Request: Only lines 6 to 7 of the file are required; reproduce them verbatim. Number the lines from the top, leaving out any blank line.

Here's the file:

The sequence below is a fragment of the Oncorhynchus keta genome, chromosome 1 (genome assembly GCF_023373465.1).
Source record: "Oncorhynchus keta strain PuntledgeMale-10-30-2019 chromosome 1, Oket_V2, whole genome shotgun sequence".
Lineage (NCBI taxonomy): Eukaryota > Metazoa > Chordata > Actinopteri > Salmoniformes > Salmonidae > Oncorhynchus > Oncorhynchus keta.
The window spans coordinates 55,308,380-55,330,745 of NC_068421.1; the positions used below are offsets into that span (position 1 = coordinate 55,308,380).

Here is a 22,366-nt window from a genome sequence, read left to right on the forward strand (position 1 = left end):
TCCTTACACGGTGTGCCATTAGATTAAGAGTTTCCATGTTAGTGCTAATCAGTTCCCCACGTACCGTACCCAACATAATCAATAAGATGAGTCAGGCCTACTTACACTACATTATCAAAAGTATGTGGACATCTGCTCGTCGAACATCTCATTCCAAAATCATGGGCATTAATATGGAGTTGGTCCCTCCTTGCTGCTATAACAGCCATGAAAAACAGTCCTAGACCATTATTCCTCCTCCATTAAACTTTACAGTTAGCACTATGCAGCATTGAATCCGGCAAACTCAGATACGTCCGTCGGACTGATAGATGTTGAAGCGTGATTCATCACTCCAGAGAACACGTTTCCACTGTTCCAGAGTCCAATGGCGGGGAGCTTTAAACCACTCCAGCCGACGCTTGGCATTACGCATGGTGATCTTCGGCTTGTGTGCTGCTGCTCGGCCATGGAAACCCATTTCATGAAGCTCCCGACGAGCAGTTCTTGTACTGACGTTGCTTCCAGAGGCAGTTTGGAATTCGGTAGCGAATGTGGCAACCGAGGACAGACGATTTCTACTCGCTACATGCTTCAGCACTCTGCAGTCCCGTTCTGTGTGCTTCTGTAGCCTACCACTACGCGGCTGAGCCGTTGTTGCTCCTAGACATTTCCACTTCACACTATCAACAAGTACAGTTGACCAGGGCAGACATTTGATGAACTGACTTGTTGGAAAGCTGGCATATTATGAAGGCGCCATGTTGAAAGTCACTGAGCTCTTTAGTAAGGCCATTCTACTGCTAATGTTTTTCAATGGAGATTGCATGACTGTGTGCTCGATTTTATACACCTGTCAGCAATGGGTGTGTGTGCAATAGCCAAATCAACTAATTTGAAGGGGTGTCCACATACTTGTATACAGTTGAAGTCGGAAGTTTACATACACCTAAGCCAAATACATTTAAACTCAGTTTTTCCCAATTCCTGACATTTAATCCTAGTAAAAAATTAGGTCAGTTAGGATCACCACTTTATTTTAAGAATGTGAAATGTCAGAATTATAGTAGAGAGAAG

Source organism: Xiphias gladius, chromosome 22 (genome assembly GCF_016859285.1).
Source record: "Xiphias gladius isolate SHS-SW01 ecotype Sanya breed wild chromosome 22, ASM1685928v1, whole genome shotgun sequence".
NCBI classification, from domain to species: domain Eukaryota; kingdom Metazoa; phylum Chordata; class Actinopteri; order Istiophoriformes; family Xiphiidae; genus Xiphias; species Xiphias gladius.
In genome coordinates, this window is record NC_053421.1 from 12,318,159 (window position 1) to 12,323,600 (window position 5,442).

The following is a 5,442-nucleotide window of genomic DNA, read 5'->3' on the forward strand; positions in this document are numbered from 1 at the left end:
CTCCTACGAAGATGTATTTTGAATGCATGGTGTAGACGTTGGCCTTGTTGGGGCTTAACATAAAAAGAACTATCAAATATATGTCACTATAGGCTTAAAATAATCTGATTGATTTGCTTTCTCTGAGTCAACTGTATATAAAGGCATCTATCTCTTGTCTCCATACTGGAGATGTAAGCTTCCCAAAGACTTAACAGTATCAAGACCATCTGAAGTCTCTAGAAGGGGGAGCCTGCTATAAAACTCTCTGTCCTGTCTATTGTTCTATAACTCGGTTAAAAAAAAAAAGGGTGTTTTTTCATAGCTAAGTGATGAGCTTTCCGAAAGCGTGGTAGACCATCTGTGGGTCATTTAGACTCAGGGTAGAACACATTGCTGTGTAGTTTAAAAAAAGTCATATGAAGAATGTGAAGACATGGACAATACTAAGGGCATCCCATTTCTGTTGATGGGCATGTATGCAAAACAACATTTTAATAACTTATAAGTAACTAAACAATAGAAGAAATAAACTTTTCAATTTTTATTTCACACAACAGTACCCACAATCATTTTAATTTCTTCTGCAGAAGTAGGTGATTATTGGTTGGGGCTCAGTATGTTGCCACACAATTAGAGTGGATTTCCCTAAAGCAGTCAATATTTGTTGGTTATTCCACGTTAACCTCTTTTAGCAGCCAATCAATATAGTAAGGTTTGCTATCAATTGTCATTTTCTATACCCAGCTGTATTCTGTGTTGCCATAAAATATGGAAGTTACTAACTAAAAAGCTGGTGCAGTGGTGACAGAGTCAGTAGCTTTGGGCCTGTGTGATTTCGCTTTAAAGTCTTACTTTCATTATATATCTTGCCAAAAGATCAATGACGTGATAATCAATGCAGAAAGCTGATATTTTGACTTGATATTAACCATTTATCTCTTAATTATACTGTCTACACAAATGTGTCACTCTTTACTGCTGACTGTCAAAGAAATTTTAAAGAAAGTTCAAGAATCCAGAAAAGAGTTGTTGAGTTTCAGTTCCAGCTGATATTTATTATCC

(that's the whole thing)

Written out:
TCCTTACACGGTGTGCCATTAGATTAAGAGTTTCCATGTTAGTGCTAATCAGTTCCCCACGTACCGTACCCAACATAATCAATAAGATGAGTCAGGCCTACTTACACTACATTATCAAAAGTATGTGGACATCTGCTCGTCGAACATCTCATTCCAAAATCATGGGCATTAATATGGAGTTGGTCCCTCCTTGCTGCTATAACAGCCATGAAAAACAGTCCTAGACCATTATTCCTCCTCCATTAAACTTTACAGTTAGCACTATGCAGCATTGAATCCGGCAAACTCAGATACGTCCGTCGGACTGATAGATGTTGAAGCGTGATTCATCACTCCAGAGAACACGTTTCCACTGTTCCAGAGTCCAATGGCGGGGAGCTTTAAACCACTCCAGCCGACGCTTGGCATTACGCATGGTGATCTTCGGCTTGTGTGCTGCTGCTCGGCCATGGAAACCCATTTCATGAAGCTCCCGACGAGCAGTTCTTGTACTGACGTTGCTTCCAGAGGCAGTTTGGAATTCGGTAGCGAATGTGGCAACCGAGGACAGACGATTTCTACTCGCTACATGCTTCAGCACTCTGCAGTCCCGTTCTGTGTGCTTCTGTAGCCTACCACTACGCGGCTGAGCCGTTGTTGCTCCTAGACATTTCCACTTCACACTATCAACAAGTACAGTTGACCAGGGCAGACATTTGATGAACTGACTTGTTGGAAAGCTGGCATATTATGAAGGCGCCATGTTGAAAGTCACTGAGCTCTTTAGTAAGGCCATTCTACTGCTAATGTTTTTCAATGGAGATTGCATGACTGTGTGCTCGATTTTATACACCTGTCAGCAATGGGTGTGTGTGCAATAGCCAAATCAACTAATTTGAAGGGGTGTCCACATACTTGTATACAGTTGAAGTCGGAAGTTTACATACACCTAAGCCAAATACATTTAAACTCAGTTTTTCCCAATTCCTGACATTTAATCCTAGTAAAAAATTAGGTCAGTTAGGATCACCACTTTATTTTAAGAATGTGAAATGTCAGAATTATAGTAGAGAGAAG

Source organism: Xiphias gladius, chromosome 22 (genome assembly GCF_016859285.1).